On September 24, the Forum held a day-long conference in Washington, D.C., on “India’s Democracy at Fifty” that brought together over 40 Indian and American scholars and democratic leaders. In addition to opening statements by former U.S. ambassador to India Harry Barnes and India’s Deputy Chief of Mission Shyamala Cowsik, the conference included presentations on India’s political institutions by V.A. Pai Panandiker (Centre for Policy Research, New Delhi) and Ashutosh Varshney (Harvard); on India’s economy by Jaswant Singh (Member of Parliament) and Jagdish Bhagwati (Columbia); on federalism, pluralism, and civil society in India by Ashis Nandy (Center for the Study of Developing Societies, Delhi) and Robert Hardgrave (University of Texas, Austin); and on common problems of democratic governance facing India and the U.S. by Shankar Bajpai (Delhi Policy Group) and Nathan Glazer (Harvard). The panels were chaired by Kathy [End Page 188] Sreedhar (Holdeen India Fund), Tarun Das (Confederation of Indian Industry), Susanne Rudolph (University of Chicago), and Abid Hussain (Rajiv Gandhi Foundation). The conference also included luncheon addresses by U.S. senators Richard Lugar and Paul Sarbanes, and by M.S. Gill, chief election commissioner of India. Others who traveled from India to attend included Neerja Chowdhury (Indian Express), Muchkund Dubey (Council for Social Development), Dinesh Keskar (Boeing India), K.C. Pant (Member of Parliament), and K.P. Saksena (Center for Human Rights Education and Research).
Following the conference, NED and over 65 members of the U.S. Congress jointly hosted a reception on Capitol Hill to celebrate India’s fifty years of democracy. At the reception, Commissioner Gill accepted on behalf of his country a gift presented by Senator Daniel Patrick Moynihan. A report summarizing the conference proceedings will be published by the Forum.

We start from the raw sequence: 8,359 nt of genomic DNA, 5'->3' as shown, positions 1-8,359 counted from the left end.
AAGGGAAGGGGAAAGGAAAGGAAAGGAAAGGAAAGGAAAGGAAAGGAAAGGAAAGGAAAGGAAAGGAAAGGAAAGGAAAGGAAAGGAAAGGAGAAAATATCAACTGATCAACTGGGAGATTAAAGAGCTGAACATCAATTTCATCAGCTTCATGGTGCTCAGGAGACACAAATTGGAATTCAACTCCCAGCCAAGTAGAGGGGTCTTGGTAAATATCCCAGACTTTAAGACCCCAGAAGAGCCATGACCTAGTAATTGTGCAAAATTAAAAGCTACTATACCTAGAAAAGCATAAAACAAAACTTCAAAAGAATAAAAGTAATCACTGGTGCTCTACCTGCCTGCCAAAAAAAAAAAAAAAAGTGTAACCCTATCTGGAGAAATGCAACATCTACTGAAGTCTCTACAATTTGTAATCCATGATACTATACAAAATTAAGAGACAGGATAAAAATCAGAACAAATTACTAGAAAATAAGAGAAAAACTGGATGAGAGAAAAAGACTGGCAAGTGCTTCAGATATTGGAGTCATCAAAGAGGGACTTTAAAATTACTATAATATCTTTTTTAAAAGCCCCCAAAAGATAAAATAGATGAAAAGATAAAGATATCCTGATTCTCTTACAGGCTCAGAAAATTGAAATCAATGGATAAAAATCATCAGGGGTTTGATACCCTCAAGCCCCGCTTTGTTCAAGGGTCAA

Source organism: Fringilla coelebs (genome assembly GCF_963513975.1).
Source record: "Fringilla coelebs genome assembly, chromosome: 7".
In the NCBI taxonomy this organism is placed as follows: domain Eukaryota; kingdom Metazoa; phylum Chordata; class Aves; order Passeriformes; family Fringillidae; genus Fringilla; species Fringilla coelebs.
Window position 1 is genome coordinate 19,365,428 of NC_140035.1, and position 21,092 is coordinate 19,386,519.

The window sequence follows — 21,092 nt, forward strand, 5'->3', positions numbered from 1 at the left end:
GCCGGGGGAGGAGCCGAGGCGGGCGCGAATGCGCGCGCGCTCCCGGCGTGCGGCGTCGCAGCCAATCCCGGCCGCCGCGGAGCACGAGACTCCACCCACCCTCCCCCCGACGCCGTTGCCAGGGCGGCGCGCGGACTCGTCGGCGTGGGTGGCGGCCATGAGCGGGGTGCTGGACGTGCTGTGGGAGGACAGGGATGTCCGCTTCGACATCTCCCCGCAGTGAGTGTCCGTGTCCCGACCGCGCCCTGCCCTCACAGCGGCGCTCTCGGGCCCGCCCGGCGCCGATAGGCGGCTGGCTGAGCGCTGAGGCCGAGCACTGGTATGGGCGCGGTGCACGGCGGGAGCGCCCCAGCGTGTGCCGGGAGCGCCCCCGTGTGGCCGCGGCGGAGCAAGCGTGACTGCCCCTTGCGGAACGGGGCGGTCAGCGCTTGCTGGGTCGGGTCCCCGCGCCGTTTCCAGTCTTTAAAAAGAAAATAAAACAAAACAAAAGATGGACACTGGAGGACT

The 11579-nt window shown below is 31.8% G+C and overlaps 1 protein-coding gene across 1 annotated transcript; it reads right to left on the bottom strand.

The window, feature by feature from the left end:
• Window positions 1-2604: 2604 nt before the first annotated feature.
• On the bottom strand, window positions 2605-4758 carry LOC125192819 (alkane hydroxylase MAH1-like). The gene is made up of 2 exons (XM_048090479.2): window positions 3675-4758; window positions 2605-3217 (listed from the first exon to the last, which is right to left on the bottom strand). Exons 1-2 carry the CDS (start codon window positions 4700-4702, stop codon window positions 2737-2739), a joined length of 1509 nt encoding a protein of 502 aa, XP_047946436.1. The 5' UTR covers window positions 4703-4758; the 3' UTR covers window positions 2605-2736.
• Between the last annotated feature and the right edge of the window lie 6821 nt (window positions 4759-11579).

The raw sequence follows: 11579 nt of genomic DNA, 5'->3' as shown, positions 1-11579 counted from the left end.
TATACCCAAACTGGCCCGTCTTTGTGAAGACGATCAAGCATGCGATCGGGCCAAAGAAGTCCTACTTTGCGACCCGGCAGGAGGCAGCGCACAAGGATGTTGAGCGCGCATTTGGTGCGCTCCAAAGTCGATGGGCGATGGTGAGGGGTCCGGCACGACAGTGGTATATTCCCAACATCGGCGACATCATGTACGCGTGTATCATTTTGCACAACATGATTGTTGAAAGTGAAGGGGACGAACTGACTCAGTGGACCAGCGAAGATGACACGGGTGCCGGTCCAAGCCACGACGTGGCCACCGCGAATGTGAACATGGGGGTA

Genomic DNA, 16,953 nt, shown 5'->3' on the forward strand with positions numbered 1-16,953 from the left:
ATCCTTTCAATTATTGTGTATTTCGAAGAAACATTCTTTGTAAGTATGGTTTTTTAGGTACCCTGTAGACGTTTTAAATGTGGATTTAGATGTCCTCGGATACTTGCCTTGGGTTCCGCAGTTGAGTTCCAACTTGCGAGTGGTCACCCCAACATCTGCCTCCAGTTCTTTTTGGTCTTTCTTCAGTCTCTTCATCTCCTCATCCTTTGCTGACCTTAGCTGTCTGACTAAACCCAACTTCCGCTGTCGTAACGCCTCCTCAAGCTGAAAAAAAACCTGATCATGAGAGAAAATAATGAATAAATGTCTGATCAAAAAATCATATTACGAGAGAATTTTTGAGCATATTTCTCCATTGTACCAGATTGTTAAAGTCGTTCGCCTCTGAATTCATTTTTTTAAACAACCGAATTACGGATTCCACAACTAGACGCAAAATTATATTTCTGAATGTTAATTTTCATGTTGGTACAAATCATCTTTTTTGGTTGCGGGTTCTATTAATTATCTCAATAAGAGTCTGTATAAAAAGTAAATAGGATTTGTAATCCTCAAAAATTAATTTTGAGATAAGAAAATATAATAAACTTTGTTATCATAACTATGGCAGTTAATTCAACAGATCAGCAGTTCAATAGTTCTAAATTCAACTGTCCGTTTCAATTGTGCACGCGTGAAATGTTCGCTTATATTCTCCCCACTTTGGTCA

The Washington lecture series on “The Democratic Invention,” cosponsored by the Forum, the Mário Soares Foundation, and the Luso-American Development Foundation and hosted by the George Washington University, resumed this fall with lectures by Seymour Martin Lipset (on September 15), and Gertrude Himmelfarb (on October 6). On November 3, a special memorial program was presented in honor of the late François Furet, who had been scheduled to give a lecture on that date. An English version of the lecture that Furet had earlier delivered in French for a similar series in Lisbon was read by Marc F. Plattner, followed by comments by Jeane Kirkpatrick and Francis Fukuyama. (The text of Furet’s lecture appears above on pp. 65–79.) A special tribute to Furet was presented by France’s ambassador to the U.S., François Bujon de l’Estang. A lecture on “Postcommunism and Democracy in Central Europe” by Bronisław Geremek, which was to be delivered on December 8, had to be postponed due to his recent appointment as foreign minister of Poland.
The following lectures in the series are scheduled for spring 1998: On February 9, Andrea Riccardi, president of the Community of St. Egidio (Italy), will speak on “Democracy, Solidarity, and Peace”; on March 9, Moroccan writer and sociologist Fatima Mernissi will speak on “Nurturing Civil Society in the Arab World: The Case of Morocco”; on April 6, Diogo Freitas do Amaral, professor of law at the University of Lisbon and former president of the UN General Assembly, will speak on “The Portuguese Transition to Democracy”; and on May 4, Jean Daniel, editor of Le nouvel observateur (France), will speak on “Nation and Democracy.” The series will resume again in the fall of 1998, and the lectures will subsequently be published in an edited volume.
Copyright © 1998 National Endowment for Democracy and the Johns Hopkins University Press